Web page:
Maybe it’s a holdover from my childhood days of watching “Wide World of Sports,” but I’ve always considered myself a bit of a sports nerd.
Mind you, I stopped actually playing sports competitively after junior high school, but my interest in them remains strong. And not just for the most popular ones, like football, baseball and basketball.
That’s probably why the Olympics continue to be something I look forward to with eager anticipation. The season doesn’t matter, either; I love the Winter Olympics, with its sledding, skating and skiing events, as much as I love the Summer Olympics.
Needless to say, I was disappointed like everyone else when they were postponed last year because of the COVID-19 pandemic. Of course, one could make a credible case that they should have been canceled now, too, for the very same reason. As more athletes test positive for the virus, that case gets even stronger.
Still, they are here, and these athletes have worked very hard to get there, so I will support them in the best way I can: I will watch as many events as I can, within reason.
There’s really no way that I can watch everything, since there are 33 sports and 46 disciplines awarding 339 medals. More than 11,000 total athletes will be competing. Add in the fact that many of these sports have heats and tournaments, and it’s easy to see that one needs to be selective.
These days, with far more channels available than when I was a kid, it should be easier to see at least some of the lesser-known sports. We all know that primetime spots will be reserved for the gymnastics, swimming and track and field showcase events.
Although I like all of those sports just fine, and wouldn’t miss them, I also have been known to watch things like equestrian, archery and powerlifting. Why, I have a distinct memory of watching Greco-Roman wrestling during the 1996 Summer Olympics while I was cutting fabric for a quilt class I was taking at the time. I still laugh at that visual.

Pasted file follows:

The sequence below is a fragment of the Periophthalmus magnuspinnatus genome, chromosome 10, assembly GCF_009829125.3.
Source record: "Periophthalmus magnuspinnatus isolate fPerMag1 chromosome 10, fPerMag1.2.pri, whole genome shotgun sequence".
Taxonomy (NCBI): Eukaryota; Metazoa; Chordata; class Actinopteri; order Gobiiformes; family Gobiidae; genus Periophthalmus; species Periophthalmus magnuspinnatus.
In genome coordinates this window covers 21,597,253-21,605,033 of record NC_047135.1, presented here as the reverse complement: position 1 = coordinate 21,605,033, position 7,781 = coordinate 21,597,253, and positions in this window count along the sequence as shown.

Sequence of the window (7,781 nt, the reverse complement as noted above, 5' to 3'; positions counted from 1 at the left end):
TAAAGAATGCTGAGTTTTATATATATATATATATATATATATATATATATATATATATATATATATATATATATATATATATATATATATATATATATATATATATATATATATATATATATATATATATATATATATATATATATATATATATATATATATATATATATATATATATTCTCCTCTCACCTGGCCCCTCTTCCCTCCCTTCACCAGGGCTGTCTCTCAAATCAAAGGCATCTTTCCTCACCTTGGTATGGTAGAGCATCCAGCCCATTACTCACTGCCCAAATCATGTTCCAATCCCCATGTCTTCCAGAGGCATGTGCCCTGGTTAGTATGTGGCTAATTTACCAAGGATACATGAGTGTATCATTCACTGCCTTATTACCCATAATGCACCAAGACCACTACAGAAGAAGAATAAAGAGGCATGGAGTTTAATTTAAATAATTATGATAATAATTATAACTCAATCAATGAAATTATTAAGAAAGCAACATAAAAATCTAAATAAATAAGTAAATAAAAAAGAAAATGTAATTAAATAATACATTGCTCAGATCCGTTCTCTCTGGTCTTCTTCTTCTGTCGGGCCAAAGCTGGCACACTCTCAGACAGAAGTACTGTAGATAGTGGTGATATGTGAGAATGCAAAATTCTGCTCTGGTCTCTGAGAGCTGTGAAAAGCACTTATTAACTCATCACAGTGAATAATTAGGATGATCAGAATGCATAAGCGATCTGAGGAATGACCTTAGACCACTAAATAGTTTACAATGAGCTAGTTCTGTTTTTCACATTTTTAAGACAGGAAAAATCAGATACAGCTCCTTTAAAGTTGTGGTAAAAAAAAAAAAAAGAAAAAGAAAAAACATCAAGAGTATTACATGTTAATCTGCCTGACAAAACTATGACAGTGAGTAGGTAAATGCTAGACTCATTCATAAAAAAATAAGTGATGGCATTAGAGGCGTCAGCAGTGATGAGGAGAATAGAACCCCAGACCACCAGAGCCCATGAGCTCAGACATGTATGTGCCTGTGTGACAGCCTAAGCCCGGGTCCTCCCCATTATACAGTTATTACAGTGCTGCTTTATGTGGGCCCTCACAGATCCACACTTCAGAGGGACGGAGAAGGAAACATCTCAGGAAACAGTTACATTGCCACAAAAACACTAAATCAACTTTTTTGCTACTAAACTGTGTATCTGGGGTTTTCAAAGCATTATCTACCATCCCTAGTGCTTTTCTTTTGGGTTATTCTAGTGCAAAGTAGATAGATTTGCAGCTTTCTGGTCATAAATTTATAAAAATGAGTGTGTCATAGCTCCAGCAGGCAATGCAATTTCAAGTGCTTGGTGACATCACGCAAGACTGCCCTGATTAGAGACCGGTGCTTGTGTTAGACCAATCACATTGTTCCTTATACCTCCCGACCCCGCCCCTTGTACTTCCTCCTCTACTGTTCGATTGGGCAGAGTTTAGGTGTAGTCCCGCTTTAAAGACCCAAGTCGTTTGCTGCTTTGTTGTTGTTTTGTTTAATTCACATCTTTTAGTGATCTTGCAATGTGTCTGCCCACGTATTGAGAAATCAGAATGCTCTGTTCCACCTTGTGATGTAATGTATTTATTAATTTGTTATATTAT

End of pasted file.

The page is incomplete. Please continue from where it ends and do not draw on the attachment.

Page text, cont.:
As always, there are some new events that I might have to check out: skateboarding, which will have street and park disciplines; surfing, both men’s and women’s; sport climbing, both men’s and women’s; karate, which will have kata and kumite disciplines; 3-on-3 basketball tournaments for men and women; and freestyle BMX cycling.
Also new this time around will be some contests that will feature mixed teams of men and women.
Familiar faces, such as gymnast Simone Biles and swimmer Katie Ledecky, will be trying to add to their already impressive Olympic gold medal collections.
Sadly, one of my favorite perennial Olympians, beach volleyball player Kerri Walsh Jennings, will not be there, having failed to qualify for her sixth Olympics. It won’t be the same without her.
If this list seems a bit slanted toward female athletes, it is. This is one of the few times that women’s sports are front and center. I look forward to seeing the U.S. women’s soccer team go for gold again, as well as Team USA in women’s basketball. One of my favorite WNBA Chicago Sky players – Stefanie Dolson – is playing in the 3-on-3 tournament for the U.S. I could go on and on.
Will this Olympics be unlike any other? Sure. No doubt it will be strange to have no fans in the stands for any events. Yet, we’ve had a bit of that over the past year from just about all the sports that have been played during the pandemic. Here’s hoping that all of the athletes compete well and stay safe.
A ton more information about sports, schedules and the like can be found online at nbcolympics.com.
As for me, I’ll be settling in with my remote control in hand. The opening ceremony is scheduled for Friday. Early rounds in soccer and softball start even earlier. Closing ceremonies take place Aug. 8.
Let the Games (such as they are) begin (safely).
• Joan Oliver is the former Northwest Herald assistant news editor. She has been associated with the Northwest Herald since 1990. She can be reached at firstname.lastname@example.org.